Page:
Anything that alienates and divides us leaves us weak and exposed to disaster. If we know nothing else about a disaster event, we should know this: experiencing a disaster will almost certainly mean taking care of ourselves, our family and our neighbors, and relying on them to do the same for us. Our communal goodwill is our best plan for coming through. Simple human compassion is more essential to our national resilience and strength than most of us recognize.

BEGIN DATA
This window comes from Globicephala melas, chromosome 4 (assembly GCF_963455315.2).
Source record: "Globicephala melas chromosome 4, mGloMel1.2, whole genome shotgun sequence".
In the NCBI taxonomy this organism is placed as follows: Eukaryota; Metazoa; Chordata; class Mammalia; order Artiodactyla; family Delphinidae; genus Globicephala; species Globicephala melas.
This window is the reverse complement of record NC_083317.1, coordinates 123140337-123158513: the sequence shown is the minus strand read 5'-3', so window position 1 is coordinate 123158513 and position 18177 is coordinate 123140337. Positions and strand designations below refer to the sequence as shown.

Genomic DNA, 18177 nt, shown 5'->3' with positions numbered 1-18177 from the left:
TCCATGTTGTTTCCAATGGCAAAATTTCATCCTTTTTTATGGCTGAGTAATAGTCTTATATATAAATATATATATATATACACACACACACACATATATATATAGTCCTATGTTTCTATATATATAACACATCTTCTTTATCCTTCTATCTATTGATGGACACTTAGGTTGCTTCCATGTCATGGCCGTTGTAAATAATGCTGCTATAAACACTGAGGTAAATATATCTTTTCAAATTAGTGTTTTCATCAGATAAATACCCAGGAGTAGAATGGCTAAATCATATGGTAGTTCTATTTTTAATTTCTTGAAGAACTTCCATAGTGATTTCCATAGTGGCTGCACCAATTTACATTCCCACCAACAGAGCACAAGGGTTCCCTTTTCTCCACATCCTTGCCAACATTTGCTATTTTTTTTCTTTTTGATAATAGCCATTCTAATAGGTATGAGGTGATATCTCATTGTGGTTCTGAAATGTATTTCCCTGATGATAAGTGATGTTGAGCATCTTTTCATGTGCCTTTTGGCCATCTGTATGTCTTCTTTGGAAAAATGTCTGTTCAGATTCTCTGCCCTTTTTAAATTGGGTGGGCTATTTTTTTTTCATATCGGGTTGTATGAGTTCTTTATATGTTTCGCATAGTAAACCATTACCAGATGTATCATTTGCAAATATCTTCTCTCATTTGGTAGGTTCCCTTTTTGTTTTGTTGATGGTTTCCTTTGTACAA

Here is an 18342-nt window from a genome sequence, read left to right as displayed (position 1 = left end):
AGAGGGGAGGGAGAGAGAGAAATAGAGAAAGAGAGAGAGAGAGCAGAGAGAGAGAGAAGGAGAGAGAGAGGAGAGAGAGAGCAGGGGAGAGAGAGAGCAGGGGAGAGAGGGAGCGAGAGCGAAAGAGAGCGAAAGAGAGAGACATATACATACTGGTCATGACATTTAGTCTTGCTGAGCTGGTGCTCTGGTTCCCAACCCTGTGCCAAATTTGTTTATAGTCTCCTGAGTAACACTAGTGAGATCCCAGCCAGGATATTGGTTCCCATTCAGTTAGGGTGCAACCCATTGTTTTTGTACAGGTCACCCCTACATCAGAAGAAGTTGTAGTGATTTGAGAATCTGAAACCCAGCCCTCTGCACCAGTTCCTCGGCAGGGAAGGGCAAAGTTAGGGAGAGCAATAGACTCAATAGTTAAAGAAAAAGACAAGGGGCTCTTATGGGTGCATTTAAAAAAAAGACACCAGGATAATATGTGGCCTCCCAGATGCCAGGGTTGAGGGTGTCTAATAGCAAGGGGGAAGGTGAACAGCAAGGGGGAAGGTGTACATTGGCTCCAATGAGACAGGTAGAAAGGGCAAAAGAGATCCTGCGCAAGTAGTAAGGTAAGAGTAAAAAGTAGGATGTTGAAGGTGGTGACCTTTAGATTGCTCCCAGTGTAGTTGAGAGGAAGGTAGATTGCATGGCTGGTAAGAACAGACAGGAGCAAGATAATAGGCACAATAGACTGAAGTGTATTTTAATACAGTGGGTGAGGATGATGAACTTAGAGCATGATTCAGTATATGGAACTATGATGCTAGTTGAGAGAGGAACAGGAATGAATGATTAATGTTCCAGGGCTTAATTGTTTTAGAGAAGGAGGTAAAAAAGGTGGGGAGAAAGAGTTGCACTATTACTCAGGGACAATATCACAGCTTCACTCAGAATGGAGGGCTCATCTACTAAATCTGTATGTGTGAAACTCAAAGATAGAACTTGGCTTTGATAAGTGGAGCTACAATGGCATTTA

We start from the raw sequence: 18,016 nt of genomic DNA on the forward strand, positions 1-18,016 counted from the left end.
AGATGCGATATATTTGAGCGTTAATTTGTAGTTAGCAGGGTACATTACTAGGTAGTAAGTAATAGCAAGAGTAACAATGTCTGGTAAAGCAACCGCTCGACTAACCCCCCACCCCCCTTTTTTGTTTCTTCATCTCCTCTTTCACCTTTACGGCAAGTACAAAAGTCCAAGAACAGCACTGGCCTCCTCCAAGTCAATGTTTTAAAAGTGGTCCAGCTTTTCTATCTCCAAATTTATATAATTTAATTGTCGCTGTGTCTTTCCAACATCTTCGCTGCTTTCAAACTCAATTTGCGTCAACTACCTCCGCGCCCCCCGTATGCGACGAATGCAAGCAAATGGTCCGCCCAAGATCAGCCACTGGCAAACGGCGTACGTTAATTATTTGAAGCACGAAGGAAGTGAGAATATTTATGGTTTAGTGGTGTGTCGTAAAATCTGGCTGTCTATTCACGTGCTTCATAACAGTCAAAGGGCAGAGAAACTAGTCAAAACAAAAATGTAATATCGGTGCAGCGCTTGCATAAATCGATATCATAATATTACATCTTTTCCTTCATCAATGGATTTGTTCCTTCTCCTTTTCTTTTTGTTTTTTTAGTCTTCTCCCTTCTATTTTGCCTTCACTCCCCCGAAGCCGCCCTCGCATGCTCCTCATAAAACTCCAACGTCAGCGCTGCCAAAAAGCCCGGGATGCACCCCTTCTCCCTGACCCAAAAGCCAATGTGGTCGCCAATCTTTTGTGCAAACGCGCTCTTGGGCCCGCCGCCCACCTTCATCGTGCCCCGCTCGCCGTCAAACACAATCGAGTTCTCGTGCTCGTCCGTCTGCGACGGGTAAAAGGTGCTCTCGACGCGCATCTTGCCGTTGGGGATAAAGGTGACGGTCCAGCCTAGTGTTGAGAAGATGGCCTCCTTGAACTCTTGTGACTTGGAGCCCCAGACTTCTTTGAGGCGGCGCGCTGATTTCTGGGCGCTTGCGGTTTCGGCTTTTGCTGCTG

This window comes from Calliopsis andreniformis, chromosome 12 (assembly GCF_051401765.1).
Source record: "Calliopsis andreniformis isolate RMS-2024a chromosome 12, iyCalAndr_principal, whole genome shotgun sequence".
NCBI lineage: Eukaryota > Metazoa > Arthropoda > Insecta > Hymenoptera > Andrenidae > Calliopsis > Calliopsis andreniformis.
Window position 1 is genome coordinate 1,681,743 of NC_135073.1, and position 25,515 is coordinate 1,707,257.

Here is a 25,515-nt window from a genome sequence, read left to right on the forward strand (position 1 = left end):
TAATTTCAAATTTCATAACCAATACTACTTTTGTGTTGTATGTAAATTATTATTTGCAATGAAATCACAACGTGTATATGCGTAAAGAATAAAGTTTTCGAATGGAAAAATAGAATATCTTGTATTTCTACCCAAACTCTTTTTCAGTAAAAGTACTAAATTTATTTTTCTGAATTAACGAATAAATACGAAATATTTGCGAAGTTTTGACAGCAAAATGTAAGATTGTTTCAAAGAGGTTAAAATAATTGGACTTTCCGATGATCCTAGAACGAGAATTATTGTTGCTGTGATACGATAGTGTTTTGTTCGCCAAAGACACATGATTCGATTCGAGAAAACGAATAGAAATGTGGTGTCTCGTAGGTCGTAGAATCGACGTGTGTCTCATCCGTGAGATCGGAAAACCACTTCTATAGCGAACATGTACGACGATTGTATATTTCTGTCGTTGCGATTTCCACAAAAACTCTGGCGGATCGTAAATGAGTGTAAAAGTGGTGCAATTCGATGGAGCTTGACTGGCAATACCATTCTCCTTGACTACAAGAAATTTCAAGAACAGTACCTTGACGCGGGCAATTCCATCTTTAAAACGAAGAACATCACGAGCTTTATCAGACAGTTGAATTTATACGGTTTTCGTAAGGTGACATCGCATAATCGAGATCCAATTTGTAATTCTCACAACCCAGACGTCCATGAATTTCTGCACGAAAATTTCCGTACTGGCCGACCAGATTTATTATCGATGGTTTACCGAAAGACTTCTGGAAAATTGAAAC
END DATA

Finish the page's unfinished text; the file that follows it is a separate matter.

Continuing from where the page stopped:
With anecdotes and unexpected stories about growing up during the 60s and 70s in the diversity of Los Angeles and from her work in disaster recovery, Diane Burden Cox illustrates the importance of our personal growth and relationships. If we want a resilient future, we need to recognize it rests on the strength of our character and interactions with one another. Resilience isn’t just one more thing to put on our national to-do list, it’s something we can actually enjoy and have fun cultivating together.